[washington, D. C. ]: 1964. Item #1506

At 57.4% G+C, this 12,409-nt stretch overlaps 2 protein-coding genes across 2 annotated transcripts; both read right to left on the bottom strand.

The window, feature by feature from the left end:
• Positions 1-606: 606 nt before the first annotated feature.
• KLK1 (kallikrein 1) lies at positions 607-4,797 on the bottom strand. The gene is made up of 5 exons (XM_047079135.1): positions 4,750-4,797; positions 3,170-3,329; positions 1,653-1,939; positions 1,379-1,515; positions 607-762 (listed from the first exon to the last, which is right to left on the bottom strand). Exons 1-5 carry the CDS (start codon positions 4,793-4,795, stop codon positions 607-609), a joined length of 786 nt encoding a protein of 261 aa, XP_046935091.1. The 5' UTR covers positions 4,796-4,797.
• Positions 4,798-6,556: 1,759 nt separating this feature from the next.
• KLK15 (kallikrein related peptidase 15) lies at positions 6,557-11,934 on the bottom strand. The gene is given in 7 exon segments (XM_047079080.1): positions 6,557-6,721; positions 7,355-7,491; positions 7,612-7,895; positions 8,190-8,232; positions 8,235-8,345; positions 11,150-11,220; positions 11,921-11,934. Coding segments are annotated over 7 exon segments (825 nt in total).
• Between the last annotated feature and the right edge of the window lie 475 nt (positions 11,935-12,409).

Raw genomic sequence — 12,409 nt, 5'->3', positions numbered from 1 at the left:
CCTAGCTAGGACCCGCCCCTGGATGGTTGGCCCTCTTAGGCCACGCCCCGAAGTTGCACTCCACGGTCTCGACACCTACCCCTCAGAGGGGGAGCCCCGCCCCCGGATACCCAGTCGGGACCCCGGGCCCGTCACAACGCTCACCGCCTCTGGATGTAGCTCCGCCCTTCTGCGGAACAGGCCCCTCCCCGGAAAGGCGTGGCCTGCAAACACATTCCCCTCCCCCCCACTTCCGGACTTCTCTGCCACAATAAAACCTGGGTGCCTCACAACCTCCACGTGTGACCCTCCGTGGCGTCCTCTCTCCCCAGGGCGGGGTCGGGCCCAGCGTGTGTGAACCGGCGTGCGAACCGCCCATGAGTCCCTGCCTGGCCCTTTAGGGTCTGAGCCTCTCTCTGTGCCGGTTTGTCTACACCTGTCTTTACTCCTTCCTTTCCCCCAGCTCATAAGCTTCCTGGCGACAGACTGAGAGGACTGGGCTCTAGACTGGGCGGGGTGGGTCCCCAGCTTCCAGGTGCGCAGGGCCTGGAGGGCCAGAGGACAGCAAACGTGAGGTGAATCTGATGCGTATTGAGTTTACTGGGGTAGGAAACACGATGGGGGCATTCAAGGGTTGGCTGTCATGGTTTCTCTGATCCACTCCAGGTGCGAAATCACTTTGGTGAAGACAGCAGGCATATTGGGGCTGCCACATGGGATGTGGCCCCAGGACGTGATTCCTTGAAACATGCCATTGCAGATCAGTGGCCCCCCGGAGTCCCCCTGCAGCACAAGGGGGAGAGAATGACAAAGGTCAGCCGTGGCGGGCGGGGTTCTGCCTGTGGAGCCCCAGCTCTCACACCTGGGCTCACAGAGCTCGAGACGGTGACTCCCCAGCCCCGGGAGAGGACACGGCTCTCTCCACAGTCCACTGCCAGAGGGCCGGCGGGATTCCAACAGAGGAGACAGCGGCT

11½” x 9”. Blue, plastic-coated paper, three prong folder. Title leaf + contents leaf followed by 18 leaves of typescript printed rectos only, approximately 2200 words. Very good plus: spot of soiling to title leaf, first several leaves unevenly cut at top; a few penciled annotations in the text and some scattered stray marks not affecting readability. In March 1961, President Kennedy signed an executive order banning federal government contractors from discrimination based on race. The order also created the President's Committee on Equal Employment Opportunity. Kennedy hoped that the PCEEO's enforcement powers would “end job discrimination once and for all." This paper that appears to be for a graduate level class at George Washington University sought to study the effect of the order. The students interviewed and provided questionnaires to 40 managers (20 government contractors, the rest private industry) regarding their thoughts on the order's effect. They also asked questions related to the attitudes and productivity of black workers, the acceptance of black workers by white workers and more. Some of the findings included the belief that African American workers would receive equal pay, but not equal status, by the year 2000; “unskilled Negro workers tend to be malcontents”; and “while the Negro workers' attitude has improved appreciably, his productivity has lagged materially. ” The last five leaves are a sample of the questionnaire. Excellent primary source material of a previously unknown study on the progress of equal employment for African Americans. This item is offered by Langdon Manor Books, LLC, antiquarian booksellers. Please do not hesitate to contact us for additional information and/or photos and we will respond promptly. We package our items carefully, ship daily, and have a no hassle returns policy--your satisfaction is guaranteed. We are members of the Antiquarian Booksellers' Association of America (ABAA) , the International League of Antiquarian Booksllers (ILAB) and the Independent Online Booksellers Association (IOBA) and adhere to their rules of ethics.